Re: [TLS] TLS-OBC proposal

Nikos Mavrogiannopoulos <> Thu, 01 September 2011 11:49 UTC

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Subject: Re: [TLS] TLS-OBC proposal
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On 08/22/2011 07:53 PM, Dirk Balfanz wrote:
> Dear TLS-WG,
> I few weeks ago I presented a proposal for an "origin-bound certificates"
> TLS extension at IETF 81. It's much easier to understand what this extension
> is trying to accomplish when presented in a broader context of web
> authentication (which I tried to give in Quebec), so I put together a little
> web site that is supposed to do just that for those who couldn't be at the
> IETF meeting: (This took me a little while, hence the
> delay in sending out the I-D).
> All feedback is welcome, of course, but if you can't think of anything to
> comment on, I have a couple particular questions:

I like the proposal. As far as I understand you try to fix the usability 
problem of using multiple certificates for different sites. This is 
similar to an SSH-style authentication for users. As a side-effect 
pseudonymity can be achieved. Some minor comments.

* In you mention 
the inability to log-out as one reason that TLS client authentication 
fails. However this is not addressed by OBC if I understand correctly.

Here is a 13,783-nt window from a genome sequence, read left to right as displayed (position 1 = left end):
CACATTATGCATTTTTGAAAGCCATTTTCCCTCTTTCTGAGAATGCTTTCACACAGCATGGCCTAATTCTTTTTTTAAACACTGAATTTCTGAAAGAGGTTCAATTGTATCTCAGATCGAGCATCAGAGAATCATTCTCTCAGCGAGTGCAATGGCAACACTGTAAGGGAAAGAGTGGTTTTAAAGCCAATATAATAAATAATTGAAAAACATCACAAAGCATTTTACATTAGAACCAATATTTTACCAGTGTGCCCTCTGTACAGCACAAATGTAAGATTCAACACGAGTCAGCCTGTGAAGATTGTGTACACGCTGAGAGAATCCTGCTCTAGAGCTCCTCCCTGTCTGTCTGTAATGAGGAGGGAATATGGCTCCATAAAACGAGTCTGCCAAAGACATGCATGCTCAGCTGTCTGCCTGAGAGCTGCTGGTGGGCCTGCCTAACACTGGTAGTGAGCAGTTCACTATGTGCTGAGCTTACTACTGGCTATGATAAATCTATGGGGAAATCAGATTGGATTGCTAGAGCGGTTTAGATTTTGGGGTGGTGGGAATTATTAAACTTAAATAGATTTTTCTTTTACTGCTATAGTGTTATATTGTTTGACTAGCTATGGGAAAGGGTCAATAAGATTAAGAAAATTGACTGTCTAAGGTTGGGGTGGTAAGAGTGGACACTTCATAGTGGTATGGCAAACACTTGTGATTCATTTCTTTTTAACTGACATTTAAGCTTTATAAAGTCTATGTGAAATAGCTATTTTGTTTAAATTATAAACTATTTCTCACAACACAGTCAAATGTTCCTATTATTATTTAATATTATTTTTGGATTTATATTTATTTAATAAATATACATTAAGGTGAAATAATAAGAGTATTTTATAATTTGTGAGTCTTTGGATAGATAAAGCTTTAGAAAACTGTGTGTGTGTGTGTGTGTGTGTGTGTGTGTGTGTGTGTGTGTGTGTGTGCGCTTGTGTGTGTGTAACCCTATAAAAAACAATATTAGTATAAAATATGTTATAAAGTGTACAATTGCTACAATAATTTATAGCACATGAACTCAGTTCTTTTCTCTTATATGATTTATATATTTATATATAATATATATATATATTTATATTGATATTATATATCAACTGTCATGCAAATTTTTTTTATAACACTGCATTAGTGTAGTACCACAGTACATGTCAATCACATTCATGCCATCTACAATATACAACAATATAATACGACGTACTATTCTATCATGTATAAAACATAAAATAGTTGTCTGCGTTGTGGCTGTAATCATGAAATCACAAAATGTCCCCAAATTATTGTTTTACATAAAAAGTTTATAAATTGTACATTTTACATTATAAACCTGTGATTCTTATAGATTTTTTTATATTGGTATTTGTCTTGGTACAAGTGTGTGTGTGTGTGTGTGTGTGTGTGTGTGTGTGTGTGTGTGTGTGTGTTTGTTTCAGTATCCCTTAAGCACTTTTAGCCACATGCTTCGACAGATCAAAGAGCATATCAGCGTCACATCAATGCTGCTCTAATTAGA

(to be honest I think that the inability to log-out is just a UI 
problem. TLS authentication does not need to imply log-in. You might 
have buttons login and logout that will log the user in and out even if 
TLS with authentication was used)

* Why you require a critical X.509 extension for that? (I also don't 
like the IA5String... why not UTF8?)

* After having read the proposal the name OBC was clear to me. However 
before reading it, the name didn't give any clue (to me) of the proposal.

> - in Section 2.1.1 we currently stipulate that the client include the origin
> of the origin-bound cert as part of the OBC X.509 extension. When we
> implemented this, we didn't really know what to do with that data on the
> server side. If the client also uses TLS-SNI, then we could imagine
> comparing the SNI and OBC origins in some manner on the server side, but
> there isn't really a vehicle to signal an error back to the client saying
> "your SNI and OBC origins don't match". Similarly, we could perhaps at some
> higher layer compare the HTTP "Host" header with the OBC origin, but then
> again - what do you do when they don't match?

I'd send a TLS alert or do nothing. What does this check add?

> Respond with a 400 at the HTTP
> layer? An alternative to the current language in the I-D would be to simply
> mark the cert as origin-bound, but without putting the origin itself into
> the cert. Any thoughts?

I don't like having the origin in the certificate as a critical extension.